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The Big Data Pendulum Swings from Centralized to Distributed Workloads

As businesses try to improve how they leverage data and increase their competitive agility, a converged data platform will be key to their success.

Tech cycles have swung back and forth over the years, from centralized to distributed workloads. When it comes to big data, organizations typically focus their efforts on centralized data lakes. The benefits of a centralized data lake lie in stark contrast with the alternative -- the operation of separate data silos.

Of course, the benefits of centralization are numerous, including reduced data duplication, simplified management, and robust applications that benefit from disparate data feeds. Although there are many benefits to data centralization, large organizations will increasingly move to distributed processes for big data in 2016 in order to properly manage across devices, data centers, and global use cases.

Let's take a look at some of the challenges and issues that organizations encounter with centralized workloads. Disparate workloads, for example, can prompt the need for separate processing clusters. Database applications are typically run on a separate cluster from Hadoop to avoid conflicts and to make them easier to manage. Organizations looking to take advantage of streaming analytics with open source technologies such as Spark or Storm will need to deploy additional clusters to handle streaming data and to coordinate separate data feeds to Spark (for streaming analytics) and Hadoop (for batch analysis).

In addition to workload obstacles, disparate users and groups can dictate the separation of clusters. As data access permissions and concerns regarding data privacy and protection mount, organizations are often forced to deploy separate physical clusters unless their platform has multi-tenancy capabilities that can properly provide the privacy and logical data separation.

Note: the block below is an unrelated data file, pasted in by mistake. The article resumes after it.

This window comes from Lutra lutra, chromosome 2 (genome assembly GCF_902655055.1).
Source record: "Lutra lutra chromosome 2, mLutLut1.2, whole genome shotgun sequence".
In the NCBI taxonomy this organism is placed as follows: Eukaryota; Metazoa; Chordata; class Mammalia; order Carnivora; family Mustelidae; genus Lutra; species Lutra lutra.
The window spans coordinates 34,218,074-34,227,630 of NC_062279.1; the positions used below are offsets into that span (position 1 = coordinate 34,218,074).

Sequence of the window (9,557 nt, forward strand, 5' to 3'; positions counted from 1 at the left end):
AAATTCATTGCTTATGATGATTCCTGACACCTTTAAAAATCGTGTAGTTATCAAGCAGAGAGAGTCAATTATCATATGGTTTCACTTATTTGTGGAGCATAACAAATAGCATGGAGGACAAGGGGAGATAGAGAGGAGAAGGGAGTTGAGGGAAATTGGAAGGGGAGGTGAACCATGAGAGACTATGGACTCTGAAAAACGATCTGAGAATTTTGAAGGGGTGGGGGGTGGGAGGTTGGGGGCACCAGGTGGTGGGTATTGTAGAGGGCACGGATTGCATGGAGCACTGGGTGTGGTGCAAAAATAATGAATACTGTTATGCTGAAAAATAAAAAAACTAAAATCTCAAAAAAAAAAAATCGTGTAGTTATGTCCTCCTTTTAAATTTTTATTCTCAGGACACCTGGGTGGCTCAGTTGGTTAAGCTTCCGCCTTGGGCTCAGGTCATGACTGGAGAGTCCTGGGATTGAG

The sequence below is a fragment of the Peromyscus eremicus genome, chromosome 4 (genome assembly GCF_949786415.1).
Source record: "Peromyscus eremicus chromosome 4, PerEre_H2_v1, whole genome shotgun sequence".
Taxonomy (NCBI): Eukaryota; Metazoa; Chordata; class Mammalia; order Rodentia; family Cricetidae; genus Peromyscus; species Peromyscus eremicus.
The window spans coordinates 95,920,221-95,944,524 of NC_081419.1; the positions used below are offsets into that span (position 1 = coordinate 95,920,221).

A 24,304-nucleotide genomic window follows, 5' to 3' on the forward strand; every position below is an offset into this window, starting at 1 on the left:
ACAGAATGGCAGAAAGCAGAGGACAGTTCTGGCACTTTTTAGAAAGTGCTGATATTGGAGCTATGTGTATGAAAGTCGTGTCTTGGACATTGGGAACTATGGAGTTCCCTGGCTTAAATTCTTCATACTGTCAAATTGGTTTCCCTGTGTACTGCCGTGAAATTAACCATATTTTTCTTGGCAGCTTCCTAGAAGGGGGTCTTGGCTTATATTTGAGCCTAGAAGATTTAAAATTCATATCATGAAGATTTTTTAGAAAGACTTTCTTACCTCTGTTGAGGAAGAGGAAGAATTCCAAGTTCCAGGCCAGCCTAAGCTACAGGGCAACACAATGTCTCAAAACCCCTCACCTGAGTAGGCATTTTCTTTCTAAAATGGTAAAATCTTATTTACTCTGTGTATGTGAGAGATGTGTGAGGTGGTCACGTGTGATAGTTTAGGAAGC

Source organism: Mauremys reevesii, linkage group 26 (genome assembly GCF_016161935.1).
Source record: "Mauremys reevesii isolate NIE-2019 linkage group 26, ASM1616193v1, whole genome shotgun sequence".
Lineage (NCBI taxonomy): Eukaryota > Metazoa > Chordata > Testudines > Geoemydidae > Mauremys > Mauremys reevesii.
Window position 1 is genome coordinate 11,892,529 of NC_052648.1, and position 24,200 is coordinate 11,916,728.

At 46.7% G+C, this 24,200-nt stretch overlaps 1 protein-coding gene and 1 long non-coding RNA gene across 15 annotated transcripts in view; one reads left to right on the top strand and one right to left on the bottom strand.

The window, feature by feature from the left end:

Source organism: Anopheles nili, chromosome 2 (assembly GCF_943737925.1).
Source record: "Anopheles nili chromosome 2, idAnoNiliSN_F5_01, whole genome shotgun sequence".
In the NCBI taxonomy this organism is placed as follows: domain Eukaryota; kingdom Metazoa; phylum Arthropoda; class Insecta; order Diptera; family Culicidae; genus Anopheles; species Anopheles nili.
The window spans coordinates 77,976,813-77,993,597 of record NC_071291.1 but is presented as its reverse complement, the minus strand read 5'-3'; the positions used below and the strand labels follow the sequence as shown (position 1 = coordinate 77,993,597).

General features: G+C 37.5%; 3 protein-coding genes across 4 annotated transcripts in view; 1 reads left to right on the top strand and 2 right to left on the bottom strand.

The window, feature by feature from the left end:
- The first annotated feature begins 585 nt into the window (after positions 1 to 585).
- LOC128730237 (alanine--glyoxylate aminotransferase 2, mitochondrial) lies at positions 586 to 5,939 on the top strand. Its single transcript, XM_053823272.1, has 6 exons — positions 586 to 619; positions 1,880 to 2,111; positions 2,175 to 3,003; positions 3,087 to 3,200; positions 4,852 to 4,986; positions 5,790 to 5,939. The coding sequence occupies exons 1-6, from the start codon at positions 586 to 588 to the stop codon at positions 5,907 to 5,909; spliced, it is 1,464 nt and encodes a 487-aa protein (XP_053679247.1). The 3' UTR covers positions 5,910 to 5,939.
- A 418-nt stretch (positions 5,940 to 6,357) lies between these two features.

Data gravity is another key driver. Many companies distribute processing workloads across multiple data centers in separate geographic locations. In addition to speed, the need for local processing is often driven by government regulations such as safe harbor privacy provisions. These provisions drive companies to separate the storage and processing of user data and to clearly define the acceptable borders for the processing of that data.

Emerging technology trends will further push the need for distributed processing. According to a recent study by Cisco, the Internet of Things (IoT) will result in over 50 billion devices by 2020. The data emitted by these devices needs to be collected, processed, and analyzed. The best demonstrated practices for IoT will consist of distributed processing, selective filtering, and aggregation of data that is then transmitted to various locations.

The Emergence of a Converged Architecture Approach

Distributed processing of big data will increasingly be required, but organizations will not need to make an "either/or" decision when it comes to centralization. As the pendulum swings to distributed processing, a centralized and converged architecture approach will rise in prominence. Although seemingly an oxymoron, a distributed converged architecture is a natural outgrowth of big data evolution. As big data usage evolves and scales, local processing requirements increase. As more applications are deployed, different workloads can conflict and impact performance and job completion times.